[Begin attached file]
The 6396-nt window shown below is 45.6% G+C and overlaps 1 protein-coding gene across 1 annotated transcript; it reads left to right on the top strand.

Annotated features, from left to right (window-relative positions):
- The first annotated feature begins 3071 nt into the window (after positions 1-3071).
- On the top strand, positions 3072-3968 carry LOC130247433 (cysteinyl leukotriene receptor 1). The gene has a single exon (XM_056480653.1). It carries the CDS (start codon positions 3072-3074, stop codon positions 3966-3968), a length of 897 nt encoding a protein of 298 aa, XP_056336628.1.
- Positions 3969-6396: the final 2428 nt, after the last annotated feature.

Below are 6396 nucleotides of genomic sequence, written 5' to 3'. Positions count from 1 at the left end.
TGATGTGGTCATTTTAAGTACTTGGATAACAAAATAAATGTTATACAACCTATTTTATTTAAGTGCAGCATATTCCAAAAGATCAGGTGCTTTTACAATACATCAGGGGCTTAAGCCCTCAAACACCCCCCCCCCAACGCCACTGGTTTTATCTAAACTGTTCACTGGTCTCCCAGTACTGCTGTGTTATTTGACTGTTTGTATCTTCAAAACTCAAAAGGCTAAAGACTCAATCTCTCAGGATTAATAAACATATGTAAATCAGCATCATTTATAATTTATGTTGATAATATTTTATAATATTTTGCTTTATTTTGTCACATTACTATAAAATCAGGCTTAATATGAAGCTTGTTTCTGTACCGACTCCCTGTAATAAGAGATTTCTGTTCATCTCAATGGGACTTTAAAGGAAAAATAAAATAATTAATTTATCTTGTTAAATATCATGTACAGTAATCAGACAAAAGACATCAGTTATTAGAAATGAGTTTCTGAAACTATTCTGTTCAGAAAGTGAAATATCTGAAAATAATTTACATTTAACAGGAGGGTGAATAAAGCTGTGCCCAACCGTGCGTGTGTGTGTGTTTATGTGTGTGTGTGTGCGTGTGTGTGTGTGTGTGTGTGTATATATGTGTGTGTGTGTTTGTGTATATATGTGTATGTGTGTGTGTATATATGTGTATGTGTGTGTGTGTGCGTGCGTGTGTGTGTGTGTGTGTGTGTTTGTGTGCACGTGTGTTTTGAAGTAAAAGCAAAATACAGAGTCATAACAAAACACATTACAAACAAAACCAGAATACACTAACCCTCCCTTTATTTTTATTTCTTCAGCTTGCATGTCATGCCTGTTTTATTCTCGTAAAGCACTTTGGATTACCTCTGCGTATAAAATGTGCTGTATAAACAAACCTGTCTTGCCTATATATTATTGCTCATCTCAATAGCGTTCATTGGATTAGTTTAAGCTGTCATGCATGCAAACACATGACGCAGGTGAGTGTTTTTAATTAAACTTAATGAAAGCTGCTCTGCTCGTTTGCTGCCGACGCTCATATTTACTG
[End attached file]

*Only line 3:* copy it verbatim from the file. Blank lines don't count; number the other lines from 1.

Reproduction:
- The first annotated feature begins 3071 nt into the window (after positions 1-3071).